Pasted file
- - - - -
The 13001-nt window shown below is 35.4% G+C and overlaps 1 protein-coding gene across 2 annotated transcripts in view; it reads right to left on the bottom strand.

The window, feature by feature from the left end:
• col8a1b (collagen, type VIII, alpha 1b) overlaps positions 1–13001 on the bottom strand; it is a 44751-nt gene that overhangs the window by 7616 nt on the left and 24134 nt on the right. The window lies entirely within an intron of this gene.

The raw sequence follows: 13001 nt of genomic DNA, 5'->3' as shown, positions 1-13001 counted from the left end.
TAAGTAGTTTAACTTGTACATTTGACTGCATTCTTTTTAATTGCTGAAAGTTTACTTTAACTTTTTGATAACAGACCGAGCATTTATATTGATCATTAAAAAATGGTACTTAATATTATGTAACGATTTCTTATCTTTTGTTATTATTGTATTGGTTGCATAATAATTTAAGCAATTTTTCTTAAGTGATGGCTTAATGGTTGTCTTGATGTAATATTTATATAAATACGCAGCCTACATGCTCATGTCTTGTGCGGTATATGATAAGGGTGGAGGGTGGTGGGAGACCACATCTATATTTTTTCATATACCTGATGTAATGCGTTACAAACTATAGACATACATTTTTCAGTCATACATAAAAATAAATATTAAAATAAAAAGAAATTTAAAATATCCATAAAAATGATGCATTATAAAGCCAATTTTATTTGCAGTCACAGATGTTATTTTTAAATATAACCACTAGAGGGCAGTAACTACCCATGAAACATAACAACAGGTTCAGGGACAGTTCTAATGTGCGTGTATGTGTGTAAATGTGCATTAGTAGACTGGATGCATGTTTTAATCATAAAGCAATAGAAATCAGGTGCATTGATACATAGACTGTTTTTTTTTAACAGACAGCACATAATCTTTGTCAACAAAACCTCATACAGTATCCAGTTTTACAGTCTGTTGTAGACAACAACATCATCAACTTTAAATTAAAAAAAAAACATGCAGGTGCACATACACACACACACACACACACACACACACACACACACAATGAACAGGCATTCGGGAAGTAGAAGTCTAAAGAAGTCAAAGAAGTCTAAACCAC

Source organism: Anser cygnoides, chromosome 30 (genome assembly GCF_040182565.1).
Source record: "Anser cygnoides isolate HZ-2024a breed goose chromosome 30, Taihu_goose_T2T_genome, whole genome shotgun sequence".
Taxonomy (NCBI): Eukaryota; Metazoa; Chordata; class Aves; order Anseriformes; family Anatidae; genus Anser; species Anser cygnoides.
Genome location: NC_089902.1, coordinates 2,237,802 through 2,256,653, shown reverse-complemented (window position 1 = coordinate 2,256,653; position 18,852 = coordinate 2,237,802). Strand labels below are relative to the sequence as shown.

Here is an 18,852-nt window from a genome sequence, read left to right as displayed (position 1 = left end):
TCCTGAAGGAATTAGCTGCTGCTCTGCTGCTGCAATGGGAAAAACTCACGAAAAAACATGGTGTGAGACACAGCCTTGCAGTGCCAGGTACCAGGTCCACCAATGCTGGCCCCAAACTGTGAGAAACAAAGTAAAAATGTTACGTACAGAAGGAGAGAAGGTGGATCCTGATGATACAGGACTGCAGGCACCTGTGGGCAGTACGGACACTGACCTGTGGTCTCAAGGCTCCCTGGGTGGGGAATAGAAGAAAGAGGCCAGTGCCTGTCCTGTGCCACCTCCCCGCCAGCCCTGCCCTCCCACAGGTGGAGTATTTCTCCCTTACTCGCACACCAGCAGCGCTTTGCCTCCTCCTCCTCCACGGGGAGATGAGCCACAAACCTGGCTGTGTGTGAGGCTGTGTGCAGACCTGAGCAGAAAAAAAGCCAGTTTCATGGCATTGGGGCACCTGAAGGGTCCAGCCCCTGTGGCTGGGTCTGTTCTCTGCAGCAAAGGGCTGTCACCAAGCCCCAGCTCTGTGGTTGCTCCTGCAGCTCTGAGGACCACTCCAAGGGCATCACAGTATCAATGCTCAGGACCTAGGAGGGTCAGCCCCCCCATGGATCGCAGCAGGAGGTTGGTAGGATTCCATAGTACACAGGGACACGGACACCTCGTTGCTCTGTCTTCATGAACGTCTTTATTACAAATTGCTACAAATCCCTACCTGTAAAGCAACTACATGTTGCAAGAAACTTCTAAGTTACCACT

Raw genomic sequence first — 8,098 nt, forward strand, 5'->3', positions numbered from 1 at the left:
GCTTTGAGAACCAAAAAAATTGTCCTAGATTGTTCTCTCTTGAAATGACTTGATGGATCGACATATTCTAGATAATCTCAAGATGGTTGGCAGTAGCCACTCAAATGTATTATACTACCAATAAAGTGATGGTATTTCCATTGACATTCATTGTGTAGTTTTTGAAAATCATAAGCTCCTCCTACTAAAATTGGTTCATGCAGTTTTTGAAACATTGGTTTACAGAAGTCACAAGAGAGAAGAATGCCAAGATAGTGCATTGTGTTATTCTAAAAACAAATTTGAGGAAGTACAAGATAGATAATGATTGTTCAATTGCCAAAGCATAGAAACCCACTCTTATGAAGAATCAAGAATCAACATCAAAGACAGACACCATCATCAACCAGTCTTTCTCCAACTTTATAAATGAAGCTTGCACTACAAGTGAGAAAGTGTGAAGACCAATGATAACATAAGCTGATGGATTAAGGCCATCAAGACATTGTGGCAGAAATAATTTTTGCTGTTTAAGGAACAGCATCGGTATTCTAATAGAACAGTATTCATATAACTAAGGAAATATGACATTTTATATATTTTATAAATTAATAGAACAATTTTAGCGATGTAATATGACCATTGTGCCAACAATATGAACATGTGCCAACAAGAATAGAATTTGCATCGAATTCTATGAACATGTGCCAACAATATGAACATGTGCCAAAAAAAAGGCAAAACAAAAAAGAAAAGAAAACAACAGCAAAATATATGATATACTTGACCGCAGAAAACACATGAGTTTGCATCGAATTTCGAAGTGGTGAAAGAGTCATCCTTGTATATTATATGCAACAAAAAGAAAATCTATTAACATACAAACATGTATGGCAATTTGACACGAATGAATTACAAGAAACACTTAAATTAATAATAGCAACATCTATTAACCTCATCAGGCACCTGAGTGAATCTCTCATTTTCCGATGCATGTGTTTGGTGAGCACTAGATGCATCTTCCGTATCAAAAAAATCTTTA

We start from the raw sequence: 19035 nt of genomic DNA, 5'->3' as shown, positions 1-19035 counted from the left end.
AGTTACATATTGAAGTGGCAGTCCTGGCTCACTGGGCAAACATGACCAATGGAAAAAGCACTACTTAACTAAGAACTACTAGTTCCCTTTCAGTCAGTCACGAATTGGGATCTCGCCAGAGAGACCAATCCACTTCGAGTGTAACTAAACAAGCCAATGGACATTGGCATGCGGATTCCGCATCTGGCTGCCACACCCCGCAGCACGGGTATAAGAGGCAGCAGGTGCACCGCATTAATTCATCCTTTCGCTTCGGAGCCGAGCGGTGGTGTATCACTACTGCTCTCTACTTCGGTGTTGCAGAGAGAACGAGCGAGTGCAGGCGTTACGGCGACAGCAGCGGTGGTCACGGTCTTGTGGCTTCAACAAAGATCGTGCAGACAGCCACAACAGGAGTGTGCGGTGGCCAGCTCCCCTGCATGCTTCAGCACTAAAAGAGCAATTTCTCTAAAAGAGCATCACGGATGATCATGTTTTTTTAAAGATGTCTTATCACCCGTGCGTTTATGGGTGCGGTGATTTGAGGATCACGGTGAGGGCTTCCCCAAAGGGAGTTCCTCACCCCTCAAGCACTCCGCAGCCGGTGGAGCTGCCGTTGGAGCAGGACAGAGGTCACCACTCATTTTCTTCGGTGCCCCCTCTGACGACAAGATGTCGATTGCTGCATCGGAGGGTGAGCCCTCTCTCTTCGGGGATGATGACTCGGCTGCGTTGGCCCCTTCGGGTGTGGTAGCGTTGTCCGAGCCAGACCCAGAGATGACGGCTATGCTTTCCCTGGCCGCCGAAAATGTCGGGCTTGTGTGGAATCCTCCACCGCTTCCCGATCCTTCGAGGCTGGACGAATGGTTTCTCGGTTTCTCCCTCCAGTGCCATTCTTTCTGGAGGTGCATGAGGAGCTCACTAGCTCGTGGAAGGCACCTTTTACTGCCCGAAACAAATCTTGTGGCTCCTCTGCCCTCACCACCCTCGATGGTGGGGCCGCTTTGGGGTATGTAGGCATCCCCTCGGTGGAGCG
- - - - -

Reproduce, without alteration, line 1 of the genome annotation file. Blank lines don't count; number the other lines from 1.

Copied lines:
The 13001-nt window shown below is 35.4% G+C and overlaps 1 protein-coding gene across 2 annotated transcripts in view; it reads right to left on the bottom strand.